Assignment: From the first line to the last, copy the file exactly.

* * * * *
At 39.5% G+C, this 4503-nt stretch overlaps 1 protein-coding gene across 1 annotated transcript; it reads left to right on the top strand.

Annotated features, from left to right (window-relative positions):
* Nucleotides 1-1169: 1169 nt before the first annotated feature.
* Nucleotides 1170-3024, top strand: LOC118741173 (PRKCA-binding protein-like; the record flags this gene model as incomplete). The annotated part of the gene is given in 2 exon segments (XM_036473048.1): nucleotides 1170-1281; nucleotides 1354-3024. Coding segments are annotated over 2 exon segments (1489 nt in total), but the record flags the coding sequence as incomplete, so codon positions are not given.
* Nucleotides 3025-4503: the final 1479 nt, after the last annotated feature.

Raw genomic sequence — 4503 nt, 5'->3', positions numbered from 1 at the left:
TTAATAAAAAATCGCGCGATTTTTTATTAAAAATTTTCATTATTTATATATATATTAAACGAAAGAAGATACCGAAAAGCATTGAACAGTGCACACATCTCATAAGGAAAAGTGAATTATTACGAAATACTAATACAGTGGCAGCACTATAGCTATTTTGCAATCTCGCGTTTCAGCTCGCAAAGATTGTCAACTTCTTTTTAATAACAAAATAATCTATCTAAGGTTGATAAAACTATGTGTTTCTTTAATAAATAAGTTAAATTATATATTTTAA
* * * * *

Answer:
At 39.5% G+C, this 4503-nt stretch overlaps 1 protein-coding gene across 1 annotated transcript; it reads left to right on the top strand.

Annotated features, from left to right (window-relative positions):
* Nucleotides 1-1169: 1169 nt before the first annotated feature.
* Nucleotides 1170-3024, top strand: LOC118741173 (PRKCA-binding protein-like; the record flags this gene model as incomplete). The annotated part of the gene is given in 2 exon segments (XM_036473048.1): nucleotides 1170-1281; nucleotides 1354-3024. Coding segments are annotated over 2 exon segments (1489 nt in total), but the record flags the coding sequence as incomplete, so codon positions are not given.
* Nucleotides 3025-4503: the final 1479 nt, after the last annotated feature.

Raw genomic sequence — 4503 nt, 5'->3', positions numbered from 1 at the left:
TTAATAAAAAATCGCGCGATTTTTTATTAAAAATTTTCATTATTTATATATATATTAAACGAAAGAAGATACCGAAAAGCATTGAACAGTGCACACATCTCATAAGGAAAAGTGAATTATTACGAAATACTAATACAGTGGCAGCACTATAGCTATTTTGCAATCTCGCGTTTCAGCTCGCAAAGATTGTCAACTTCTTTTTAATAACAAAATAATCTATCTAAGGTTGATAAAACTATGTGTTTCTTTAATAAATAAGTTAAATTATATATTTTAA